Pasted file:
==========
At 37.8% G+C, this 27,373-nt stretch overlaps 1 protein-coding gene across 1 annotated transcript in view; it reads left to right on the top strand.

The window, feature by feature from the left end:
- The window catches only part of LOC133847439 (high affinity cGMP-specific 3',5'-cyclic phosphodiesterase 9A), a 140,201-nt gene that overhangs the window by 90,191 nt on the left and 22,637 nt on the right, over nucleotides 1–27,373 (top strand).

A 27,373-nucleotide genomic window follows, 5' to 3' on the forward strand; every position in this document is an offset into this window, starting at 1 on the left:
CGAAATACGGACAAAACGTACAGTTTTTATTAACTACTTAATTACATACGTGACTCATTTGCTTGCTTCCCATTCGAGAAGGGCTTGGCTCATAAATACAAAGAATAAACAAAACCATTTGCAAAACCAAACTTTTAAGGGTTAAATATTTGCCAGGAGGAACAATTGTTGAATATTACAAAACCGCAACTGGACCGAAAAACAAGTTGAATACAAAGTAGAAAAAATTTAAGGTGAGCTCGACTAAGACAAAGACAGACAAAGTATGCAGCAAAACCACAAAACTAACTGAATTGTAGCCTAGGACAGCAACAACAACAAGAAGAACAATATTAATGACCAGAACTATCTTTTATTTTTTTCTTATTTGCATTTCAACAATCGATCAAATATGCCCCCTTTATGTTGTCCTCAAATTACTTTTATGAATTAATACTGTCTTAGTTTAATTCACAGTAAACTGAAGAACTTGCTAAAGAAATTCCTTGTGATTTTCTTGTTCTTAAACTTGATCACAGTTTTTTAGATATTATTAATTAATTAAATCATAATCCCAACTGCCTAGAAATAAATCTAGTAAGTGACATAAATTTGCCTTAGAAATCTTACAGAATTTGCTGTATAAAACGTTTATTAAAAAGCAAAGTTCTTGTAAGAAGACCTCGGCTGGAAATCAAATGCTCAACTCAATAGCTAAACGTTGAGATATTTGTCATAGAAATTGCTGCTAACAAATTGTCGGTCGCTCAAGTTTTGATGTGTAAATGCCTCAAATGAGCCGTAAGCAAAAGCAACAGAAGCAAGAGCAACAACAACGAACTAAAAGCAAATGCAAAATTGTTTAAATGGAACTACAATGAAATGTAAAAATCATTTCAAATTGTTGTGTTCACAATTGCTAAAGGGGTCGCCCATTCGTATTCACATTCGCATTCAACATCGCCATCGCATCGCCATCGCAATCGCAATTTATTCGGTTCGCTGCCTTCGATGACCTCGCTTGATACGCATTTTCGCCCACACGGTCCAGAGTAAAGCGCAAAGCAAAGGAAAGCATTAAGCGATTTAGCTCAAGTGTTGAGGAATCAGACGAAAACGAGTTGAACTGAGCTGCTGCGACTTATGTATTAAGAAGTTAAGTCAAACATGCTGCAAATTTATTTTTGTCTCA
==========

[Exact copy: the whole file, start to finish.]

At 37.8% G+C, this 27,373-nt stretch overlaps 1 protein-coding gene across 1 annotated transcript in view; it reads left to right on the top strand.

The window, feature by feature from the left end:
- The window catches only part of LOC133847439 (high affinity cGMP-specific 3',5'-cyclic phosphodiesterase 9A), a 140,201-nt gene that overhangs the window by 90,191 nt on the left and 22,637 nt on the right, over nucleotides 1–27,373 (top strand).

A 27,373-nucleotide genomic window follows, 5' to 3' on the forward strand; every position in this document is an offset into this window, starting at 1 on the left:
CGAAATACGGACAAAACGTACAGTTTTTATTAACTACTTAATTACATACGTGACTCATTTGCTTGCTTCCCATTCGAGAAGGGCTTGGCTCATAAATACAAAGAATAAACAAAACCATTTGCAAAACCAAACTTTTAAGGGTTAAATATTTGCCAGGAGGAACAATTGTTGAATATTACAAAACCGCAACTGGACCGAAAAACAAGTTGAATACAAAGTAGAAAAAATTTAAGGTGAGCTCGACTAAGACAAAGACAGACAAAGTATGCAGCAAAACCACAAAACTAACTGAATTGTAGCCTAGGACAGCAACAACAACAAGAAGAACAATATTAATGACCAGAACTATCTTTTATTTTTTTCTTATTTGCATTTCAACAATCGATCAAATATGCCCCCTTTATGTTGTCCTCAAATTACTTTTATGAATTAATACTGTCTTAGTTTAATTCACAGTAAACTGAAGAACTTGCTAAAGAAATTCCTTGTGATTTTCTTGTTCTTAAACTTGATCACAGTTTTTTAGATATTATTAATTAATTAAATCATAATCCCAACTGCCTAGAAATAAATCTAGTAAGTGACATAAATTTGCCTTAGAAATCTTACAGAATTTGCTGTATAAAACGTTTATTAAAAAGCAAAGTTCTTGTAAGAAGACCTCGGCTGGAAATCAAATGCTCAACTCAATAGCTAAACGTTGAGATATTTGTCATAGAAATTGCTGCTAACAAATTGTCGGTCGCTCAAGTTTTGATGTGTAAATGCCTCAAATGAGCCGTAAGCAAAAGCAACAGAAGCAAGAGCAACAACAACGAACTAAAAGCAAATGCAAAATTGTTTAAATGGAACTACAATGAAATGTAAAAATCATTTCAAATTGTTGTGTTCACAATTGCTAAAGGGGTCGCCCATTCGTATTCACATTCGCATTCAACATCGCCATCGCATCGCCATCGCAATCGCAATTTATTCGGTTCGCTGCCTTCGATGACCTCGCTTGATACGCATTTTCGCCCACACGGTCCAGAGTAAAGCGCAAAGCAAAGGAAAGCATTAAGCGATTTAGCTCAAGTGTTGAGGAATCAGACGAAAACGAGTTGAACTGAGCTGCTGCGACTTATGTATTAAGAAGTTAAGTCAAACATGCTGCAAATTTATTTTTGTCTCA